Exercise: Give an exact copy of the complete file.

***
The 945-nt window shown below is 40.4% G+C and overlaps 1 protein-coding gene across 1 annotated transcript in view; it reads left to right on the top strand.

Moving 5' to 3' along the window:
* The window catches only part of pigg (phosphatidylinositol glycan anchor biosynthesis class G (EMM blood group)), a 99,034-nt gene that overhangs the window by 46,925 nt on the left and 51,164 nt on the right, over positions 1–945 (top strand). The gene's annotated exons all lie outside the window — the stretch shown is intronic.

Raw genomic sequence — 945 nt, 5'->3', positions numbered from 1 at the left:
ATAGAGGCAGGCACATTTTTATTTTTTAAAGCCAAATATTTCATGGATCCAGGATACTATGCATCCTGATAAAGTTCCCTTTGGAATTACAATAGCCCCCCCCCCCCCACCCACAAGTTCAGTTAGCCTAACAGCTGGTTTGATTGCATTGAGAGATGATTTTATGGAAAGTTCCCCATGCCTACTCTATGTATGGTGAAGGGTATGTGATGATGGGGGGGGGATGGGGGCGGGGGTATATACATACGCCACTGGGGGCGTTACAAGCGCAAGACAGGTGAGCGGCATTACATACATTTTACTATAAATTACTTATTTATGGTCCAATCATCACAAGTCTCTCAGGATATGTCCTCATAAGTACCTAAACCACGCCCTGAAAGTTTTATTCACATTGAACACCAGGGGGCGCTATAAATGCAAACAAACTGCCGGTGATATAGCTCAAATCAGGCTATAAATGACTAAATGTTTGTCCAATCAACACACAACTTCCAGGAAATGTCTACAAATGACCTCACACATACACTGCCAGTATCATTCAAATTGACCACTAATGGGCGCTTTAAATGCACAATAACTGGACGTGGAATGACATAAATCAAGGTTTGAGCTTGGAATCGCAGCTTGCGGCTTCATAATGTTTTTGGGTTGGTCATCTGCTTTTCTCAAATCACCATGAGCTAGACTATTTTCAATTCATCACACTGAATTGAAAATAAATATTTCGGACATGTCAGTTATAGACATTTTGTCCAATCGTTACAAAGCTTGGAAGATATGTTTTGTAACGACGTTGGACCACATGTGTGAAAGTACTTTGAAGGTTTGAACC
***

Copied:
The 945-nt window shown below is 40.4% G+C and overlaps 1 protein-coding gene across 1 annotated transcript in view; it reads left to right on the top strand.

Moving 5' to 3' along the window:
* The window catches only part of pigg (phosphatidylinositol glycan anchor biosynthesis class G (EMM blood group)), a 99,034-nt gene that overhangs the window by 46,925 nt on the left and 51,164 nt on the right, over positions 1–945 (top strand). The gene's annotated exons all lie outside the window — the stretch shown is intronic.

Raw genomic sequence — 945 nt, 5'->3', positions numbered from 1 at the left:
ATAGAGGCAGGCACATTTTTATTTTTTAAAGCCAAATATTTCATGGATCCAGGATACTATGCATCCTGATAAAGTTCCCTTTGGAATTACAATAGCCCCCCCCCCCCCACCCACAAGTTCAGTTAGCCTAACAGCTGGTTTGATTGCATTGAGAGATGATTTTATGGAAAGTTCCCCATGCCTACTCTATGTATGGTGAAGGGTATGTGATGATGGGGGGGGGATGGGGGCGGGGGTATATACATACGCCACTGGGGGCGTTACAAGCGCAAGACAGGTGAGCGGCATTACATACATTTTACTATAAATTACTTATTTATGGTCCAATCATCACAAGTCTCTCAGGATATGTCCTCATAAGTACCTAAACCACGCCCTGAAAGTTTTATTCACATTGAACACCAGGGGGCGCTATAAATGCAAACAAACTGCCGGTGATATAGCTCAAATCAGGCTATAAATGACTAAATGTTTGTCCAATCAACACACAACTTCCAGGAAATGTCTACAAATGACCTCACACATACACTGCCAGTATCATTCAAATTGACCACTAATGGGCGCTTTAAATGCACAATAACTGGACGTGGAATGACATAAATCAAGGTTTGAGCTTGGAATCGCAGCTTGCGGCTTCATAATGTTTTTGGGTTGGTCATCTGCTTTTCTCAAATCACCATGAGCTAGACTATTTTCAATTCATCACACTGAATTGAAAATAAATATTTCGGACATGTCAGTTATAGACATTTTGTCCAATCGTTACAAAGCTTGGAAGATATGTTTTGTAACGACGTTGGACCACATGTGTGAAAGTACTTTGAAGGTTTGAACC